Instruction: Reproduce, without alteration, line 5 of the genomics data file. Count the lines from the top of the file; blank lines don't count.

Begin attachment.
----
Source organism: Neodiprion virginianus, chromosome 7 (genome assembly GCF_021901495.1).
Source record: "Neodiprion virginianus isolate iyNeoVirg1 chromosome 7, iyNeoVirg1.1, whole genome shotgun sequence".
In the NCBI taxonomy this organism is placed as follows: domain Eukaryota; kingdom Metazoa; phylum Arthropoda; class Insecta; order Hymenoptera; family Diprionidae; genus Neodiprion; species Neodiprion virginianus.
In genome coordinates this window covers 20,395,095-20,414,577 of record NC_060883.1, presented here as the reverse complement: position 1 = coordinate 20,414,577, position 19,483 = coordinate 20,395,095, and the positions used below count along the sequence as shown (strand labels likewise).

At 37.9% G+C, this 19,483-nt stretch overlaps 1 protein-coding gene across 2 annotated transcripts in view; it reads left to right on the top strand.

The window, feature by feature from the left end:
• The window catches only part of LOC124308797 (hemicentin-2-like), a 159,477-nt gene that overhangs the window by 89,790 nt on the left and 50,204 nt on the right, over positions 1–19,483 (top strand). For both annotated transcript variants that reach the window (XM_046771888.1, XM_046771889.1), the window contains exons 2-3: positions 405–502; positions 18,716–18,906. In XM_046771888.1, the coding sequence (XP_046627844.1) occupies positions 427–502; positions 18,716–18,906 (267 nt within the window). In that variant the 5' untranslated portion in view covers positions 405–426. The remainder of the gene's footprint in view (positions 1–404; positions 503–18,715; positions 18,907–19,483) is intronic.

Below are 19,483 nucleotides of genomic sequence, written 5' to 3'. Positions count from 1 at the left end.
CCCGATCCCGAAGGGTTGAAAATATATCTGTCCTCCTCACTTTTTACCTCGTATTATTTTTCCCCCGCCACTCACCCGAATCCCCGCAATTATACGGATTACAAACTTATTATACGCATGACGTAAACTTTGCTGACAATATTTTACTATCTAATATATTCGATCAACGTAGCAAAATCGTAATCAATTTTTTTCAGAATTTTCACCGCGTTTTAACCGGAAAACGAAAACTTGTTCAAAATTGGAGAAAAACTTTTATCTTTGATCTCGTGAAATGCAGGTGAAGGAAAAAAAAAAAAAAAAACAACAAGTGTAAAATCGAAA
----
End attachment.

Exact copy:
At 37.9% G+C, this 19,483-nt stretch overlaps 1 protein-coding gene across 2 annotated transcripts in view; it reads left to right on the top strand.